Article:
In 1855, Emily Dickinson moved with her family back to “the Homestead,” the house in Amherst where she had been born and lived her first nine years. Her father purchased the home in early 1855 and made significant renovations to it. In 1856, the Homestead became part of an enhanced Dickinson estate when Dickinson’s adored older brother, Austin, married her close friend Susan Huntington Gilbert, and Edward Dickinson built the couple a home next door known as The Evergreens.
That household was a lively nexus for Amherst society, and Dickinson herself took part in social gatherings there early in Austin and Susan’s marriage. Their lifestyle eventually would contrast markedly with her own more reclusive manner. The couple’s three children—Ned, born in 1861; Martha, in 1866; and Gilbert, in 1875—brought great joy to Emily’s life. In addition to providing close proximity to her brother and his family, the renovated Homestead offered Dickinson several other advantages. Her father added a conservatory where Emily could engage year-round in her beloved hobby of gardening and raise climate-sensitive plants.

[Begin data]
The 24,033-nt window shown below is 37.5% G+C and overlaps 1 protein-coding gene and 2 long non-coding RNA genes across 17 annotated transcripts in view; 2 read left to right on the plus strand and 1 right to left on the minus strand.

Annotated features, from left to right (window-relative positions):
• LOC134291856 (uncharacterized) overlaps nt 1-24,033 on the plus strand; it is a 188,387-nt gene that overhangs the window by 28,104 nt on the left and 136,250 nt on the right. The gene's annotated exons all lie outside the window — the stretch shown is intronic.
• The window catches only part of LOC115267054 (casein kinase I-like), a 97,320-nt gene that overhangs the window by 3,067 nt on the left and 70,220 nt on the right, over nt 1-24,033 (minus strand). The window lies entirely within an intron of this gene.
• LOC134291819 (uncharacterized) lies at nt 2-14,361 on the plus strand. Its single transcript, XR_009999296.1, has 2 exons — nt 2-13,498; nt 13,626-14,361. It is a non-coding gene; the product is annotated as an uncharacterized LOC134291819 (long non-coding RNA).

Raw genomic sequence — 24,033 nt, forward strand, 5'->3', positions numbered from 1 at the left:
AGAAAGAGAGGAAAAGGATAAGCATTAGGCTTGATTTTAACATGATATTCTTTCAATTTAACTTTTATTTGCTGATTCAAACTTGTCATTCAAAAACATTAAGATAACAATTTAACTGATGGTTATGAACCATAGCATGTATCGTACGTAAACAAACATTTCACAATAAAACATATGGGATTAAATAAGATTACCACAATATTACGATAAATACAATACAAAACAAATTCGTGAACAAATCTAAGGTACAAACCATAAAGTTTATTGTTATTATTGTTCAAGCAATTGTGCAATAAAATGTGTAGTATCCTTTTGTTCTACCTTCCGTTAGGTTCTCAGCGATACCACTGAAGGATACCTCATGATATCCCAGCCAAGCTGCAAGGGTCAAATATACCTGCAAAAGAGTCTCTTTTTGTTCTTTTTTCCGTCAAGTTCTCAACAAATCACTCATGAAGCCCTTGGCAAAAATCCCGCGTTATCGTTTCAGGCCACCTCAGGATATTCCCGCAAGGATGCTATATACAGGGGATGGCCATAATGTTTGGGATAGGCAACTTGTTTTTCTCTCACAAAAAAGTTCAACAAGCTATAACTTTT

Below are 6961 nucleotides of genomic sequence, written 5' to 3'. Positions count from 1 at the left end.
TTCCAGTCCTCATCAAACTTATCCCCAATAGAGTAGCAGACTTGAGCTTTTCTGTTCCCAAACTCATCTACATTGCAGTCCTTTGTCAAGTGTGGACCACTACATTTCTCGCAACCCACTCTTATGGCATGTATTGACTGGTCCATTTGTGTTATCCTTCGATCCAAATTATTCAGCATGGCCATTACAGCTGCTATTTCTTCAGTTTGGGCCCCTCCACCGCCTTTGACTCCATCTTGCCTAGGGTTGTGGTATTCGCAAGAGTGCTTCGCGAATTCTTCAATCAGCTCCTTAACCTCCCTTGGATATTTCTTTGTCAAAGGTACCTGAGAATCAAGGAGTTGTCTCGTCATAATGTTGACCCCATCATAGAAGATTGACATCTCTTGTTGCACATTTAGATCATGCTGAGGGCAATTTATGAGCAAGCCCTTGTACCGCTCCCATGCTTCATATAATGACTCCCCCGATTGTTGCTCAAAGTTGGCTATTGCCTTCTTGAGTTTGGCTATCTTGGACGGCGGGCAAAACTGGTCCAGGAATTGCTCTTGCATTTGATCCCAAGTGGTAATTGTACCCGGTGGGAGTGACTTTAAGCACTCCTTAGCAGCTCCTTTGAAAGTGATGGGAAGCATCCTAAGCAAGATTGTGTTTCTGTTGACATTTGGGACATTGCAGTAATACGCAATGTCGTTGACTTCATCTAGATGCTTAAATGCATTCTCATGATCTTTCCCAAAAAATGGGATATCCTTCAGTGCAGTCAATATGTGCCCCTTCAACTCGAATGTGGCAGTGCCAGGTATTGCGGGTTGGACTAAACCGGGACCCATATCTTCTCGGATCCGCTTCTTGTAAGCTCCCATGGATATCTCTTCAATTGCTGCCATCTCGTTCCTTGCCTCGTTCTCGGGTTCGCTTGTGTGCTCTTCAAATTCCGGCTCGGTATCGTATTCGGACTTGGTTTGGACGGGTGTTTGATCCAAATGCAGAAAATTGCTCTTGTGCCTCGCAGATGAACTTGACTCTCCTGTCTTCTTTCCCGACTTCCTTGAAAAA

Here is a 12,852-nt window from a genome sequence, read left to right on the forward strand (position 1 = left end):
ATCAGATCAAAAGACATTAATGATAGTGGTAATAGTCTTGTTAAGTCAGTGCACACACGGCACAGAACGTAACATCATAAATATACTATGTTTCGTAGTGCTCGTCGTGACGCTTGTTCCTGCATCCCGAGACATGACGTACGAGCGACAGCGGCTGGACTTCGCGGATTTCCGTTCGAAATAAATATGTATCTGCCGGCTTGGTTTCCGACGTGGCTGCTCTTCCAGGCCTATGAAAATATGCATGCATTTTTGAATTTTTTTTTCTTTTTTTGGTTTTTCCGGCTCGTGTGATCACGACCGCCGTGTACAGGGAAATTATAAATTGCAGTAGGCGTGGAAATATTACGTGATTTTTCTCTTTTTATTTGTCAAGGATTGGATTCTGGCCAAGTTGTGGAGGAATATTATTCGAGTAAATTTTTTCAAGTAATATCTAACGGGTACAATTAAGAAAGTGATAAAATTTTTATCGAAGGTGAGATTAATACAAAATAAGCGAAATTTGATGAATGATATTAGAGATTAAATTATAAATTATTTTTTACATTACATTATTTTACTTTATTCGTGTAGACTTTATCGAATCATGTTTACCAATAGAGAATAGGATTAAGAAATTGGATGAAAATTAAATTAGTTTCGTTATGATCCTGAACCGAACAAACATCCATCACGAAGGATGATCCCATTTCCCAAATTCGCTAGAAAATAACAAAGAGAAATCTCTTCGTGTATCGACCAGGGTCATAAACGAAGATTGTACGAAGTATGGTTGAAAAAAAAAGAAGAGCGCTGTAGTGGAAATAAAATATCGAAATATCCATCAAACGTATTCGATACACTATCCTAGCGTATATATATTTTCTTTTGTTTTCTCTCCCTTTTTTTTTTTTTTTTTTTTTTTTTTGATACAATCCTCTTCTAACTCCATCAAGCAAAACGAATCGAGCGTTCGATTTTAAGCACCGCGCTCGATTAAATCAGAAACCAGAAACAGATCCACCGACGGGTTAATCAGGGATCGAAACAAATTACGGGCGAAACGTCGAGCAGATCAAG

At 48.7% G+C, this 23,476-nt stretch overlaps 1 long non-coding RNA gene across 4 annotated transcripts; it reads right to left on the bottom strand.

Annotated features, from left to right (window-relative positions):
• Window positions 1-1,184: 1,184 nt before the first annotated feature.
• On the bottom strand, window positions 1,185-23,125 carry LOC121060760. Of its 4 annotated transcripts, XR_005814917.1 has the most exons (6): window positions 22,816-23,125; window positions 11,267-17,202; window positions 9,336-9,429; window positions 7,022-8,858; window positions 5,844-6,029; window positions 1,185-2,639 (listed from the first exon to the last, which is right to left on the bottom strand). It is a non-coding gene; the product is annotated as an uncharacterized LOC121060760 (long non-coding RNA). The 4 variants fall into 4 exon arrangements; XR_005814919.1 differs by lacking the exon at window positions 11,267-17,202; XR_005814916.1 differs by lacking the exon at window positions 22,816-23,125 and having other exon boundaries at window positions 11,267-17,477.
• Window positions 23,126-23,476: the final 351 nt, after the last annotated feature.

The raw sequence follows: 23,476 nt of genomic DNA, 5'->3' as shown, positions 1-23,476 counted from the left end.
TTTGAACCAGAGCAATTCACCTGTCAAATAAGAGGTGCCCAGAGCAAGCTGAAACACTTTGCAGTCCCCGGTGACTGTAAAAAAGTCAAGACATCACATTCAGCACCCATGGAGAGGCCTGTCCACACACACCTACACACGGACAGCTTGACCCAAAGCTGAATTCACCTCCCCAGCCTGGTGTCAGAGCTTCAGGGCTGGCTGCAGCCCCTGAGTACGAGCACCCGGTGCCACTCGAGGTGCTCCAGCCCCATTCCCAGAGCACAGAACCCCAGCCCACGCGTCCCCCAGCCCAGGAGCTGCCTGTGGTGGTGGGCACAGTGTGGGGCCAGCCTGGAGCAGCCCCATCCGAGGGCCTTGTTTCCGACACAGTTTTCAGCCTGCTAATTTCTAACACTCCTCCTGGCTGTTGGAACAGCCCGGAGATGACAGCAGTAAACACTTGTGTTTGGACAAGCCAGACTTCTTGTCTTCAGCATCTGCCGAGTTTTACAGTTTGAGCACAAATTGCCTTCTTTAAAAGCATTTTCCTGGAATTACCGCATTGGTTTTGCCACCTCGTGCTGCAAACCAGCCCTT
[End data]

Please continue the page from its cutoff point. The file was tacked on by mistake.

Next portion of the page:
Perhaps most importantly, Dickinson had a room of her own, the southwest corner bedroom on the second floor, a space essential to her writing. The two Dickinson daughters, who never married, remained at the Homestead for the rest of their lives. After Emily’s death in 1886, Lavinia lived on at the Homestead until she died in 1899, championing the publication of her sister’s poetry.
Today both houses are open to the public year round.
By Judith Farr